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NCJRS Abstract

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NCJ Number: 210863 Find in a Library
Title: Naturalistic Study of Referred Children and Adolescents With Obsessive-Compulsive Disorder
Journal: Journal of the American Academy of Child & Adolescent Psychiatry  Volume:44  Issue:7  Dated:July 2005  Pages:673-681
Author(s): Gabriele Masi M.D.; Stefania Millepiedi M.D.; Maria Mucci M.D.; Nicoletta Bertini M.D.; Luca Milantoni M.D.; Francesca Arcangeli M.D.
Date Published: July 2005
Page Count: 9
Type: Program/Project Evaluation
Format: Article
Language: English
Country: United States of America
Annotation: This study reports on clinical features, comorbidity, and response to pharmacotherapy in children and adolescents with obsessive-compulsive disorder (OCD) who were being treated with serotonin reuptake inhibitors (SRIs).
Abstract: This was a naturalistic study in the sense that it involved outcomes from routine care of a consecutive sample of patients who were not selected or treated under a predetermined research methodology. The 94 patients (65 males and 29 females), ages between 7 and 18, were referred to the authors' Pediatric Psychopharmacology Service as inpatients or outpatients in the period January 2001-April 2004. OCD was determined with the Diagnostic Interview for Children and Adolescents-Revised. Patients were monitored for approximately 10 months. Over this period, contamination obsessions and washing rituals were associated with less impairment than other subtypes of OCD. Aggressive sexual obsessions and checking rituals as well as symmetry obsessions and ordering-repeating rituals were more often co-occurring with tic disorders. The Clinical Global Impressions-Improvement scale indicated that 63 patients (67 percent) responded to treatment. Those who did not were more severely impaired and had a higher number of comorbid disorders, namely, bipolar disorder and conduct disorder. Forty-seven patients (50 percent) received only SRI, and the other 50 percent required additional medications. Patients who received only SRI were less severely impaired; had a later onset of OCD; were at a younger age at the first visit; had higher rates of depression and anxiety; and had lower rates of bipolar disorder, attention-deficit/hyperactivity disorder, and conduct disorder. 5 tables and 30 references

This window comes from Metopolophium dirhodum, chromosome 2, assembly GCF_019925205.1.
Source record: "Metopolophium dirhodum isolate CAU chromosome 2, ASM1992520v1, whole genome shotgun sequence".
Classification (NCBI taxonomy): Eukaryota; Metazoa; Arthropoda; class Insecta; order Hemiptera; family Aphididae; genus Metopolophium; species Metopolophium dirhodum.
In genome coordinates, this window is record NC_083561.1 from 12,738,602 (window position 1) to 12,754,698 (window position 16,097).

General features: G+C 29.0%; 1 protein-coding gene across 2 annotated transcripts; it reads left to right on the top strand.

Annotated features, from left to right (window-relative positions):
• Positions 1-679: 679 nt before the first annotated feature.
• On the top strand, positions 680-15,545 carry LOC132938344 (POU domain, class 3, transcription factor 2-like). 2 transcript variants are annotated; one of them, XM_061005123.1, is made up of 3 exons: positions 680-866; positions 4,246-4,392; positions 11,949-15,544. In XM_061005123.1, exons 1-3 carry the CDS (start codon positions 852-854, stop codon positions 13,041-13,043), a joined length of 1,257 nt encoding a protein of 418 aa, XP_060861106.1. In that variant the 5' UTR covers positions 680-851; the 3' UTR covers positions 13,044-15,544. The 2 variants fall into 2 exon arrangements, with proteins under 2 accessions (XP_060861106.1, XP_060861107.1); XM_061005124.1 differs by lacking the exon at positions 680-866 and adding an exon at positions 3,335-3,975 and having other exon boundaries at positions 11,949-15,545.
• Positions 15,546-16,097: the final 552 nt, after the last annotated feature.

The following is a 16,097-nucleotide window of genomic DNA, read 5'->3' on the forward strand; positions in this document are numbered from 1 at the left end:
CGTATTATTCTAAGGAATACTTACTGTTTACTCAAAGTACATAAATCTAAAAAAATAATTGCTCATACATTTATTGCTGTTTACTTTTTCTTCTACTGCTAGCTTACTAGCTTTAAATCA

Main Term(s): Juvenile mental health services
Index Term(s): Emotional disorders; Prescription drugs; Treatment effectiveness
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